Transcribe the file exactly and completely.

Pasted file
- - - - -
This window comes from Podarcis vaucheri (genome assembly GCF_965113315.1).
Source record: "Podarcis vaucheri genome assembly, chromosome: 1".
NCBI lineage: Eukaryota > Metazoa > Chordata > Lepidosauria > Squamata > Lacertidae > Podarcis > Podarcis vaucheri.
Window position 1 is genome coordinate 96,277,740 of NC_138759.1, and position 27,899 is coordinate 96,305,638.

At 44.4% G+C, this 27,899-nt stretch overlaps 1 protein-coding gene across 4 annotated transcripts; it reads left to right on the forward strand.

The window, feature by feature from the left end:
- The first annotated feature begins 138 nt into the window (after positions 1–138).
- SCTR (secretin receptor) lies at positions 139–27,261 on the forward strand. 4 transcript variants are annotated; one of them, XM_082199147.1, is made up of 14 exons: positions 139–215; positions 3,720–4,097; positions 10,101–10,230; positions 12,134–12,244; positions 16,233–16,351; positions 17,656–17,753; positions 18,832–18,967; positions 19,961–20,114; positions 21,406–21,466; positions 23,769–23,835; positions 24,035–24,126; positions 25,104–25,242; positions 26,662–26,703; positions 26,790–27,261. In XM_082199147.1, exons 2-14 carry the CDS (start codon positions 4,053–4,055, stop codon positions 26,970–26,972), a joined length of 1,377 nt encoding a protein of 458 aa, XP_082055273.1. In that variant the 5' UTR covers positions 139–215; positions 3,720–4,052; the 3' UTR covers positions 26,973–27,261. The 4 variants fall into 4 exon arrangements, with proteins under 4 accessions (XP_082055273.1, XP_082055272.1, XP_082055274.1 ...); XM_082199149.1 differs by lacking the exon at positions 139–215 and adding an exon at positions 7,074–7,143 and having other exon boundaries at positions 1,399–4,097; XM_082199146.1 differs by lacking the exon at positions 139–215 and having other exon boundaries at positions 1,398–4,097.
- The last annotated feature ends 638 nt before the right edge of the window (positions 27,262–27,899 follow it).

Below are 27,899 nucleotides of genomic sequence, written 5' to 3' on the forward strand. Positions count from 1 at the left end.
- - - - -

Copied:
This window comes from Podarcis vaucheri (genome assembly GCF_965113315.1).
Source record: "Podarcis vaucheri genome assembly, chromosome: 1".
NCBI lineage: Eukaryota > Metazoa > Chordata > Lepidosauria > Squamata > Lacertidae > Podarcis > Podarcis vaucheri.
Window position 1 is genome coordinate 96,277,740 of NC_138759.1, and position 27,899 is coordinate 96,305,638.

At 44.4% G+C, this 27,899-nt stretch overlaps 1 protein-coding gene across 4 annotated transcripts; it reads left to right on the forward strand.

The window, feature by feature from the left end:
- The first annotated feature begins 138 nt into the window (after positions 1–138).
- SCTR (secretin receptor) lies at positions 139–27,261 on the forward strand. 4 transcript variants are annotated; one of them, XM_082199147.1, is made up of 14 exons: positions 139–215; positions 3,720–4,097; positions 10,101–10,230; positions 12,134–12,244; positions 16,233–16,351; positions 17,656–17,753; positions 18,832–18,967; positions 19,961–20,114; positions 21,406–21,466; positions 23,769–23,835; positions 24,035–24,126; positions 25,104–25,242; positions 26,662–26,703; positions 26,790–27,261. In XM_082199147.1, exons 2-14 carry the CDS (start codon positions 4,053–4,055, stop codon positions 26,970–26,972), a joined length of 1,377 nt encoding a protein of 458 aa, XP_082055273.1. In that variant the 5' UTR covers positions 139–215; positions 3,720–4,052; the 3' UTR covers positions 26,973–27,261. The 4 variants fall into 4 exon arrangements, with proteins under 4 accessions (XP_082055273.1, XP_082055272.1, XP_082055274.1 ...); XM_082199149.1 differs by lacking the exon at positions 139–215 and adding an exon at positions 7,074–7,143 and having other exon boundaries at positions 1,399–4,097; XM_082199146.1 differs by lacking the exon at positions 139–215 and having other exon boundaries at positions 1,398–4,097.
- The last annotated feature ends 638 nt before the right edge of the window (positions 27,262–27,899 follow it).

Below are 27,899 nucleotides of genomic sequence, written 5' to 3' on the forward strand. Positions count from 1 at the left end.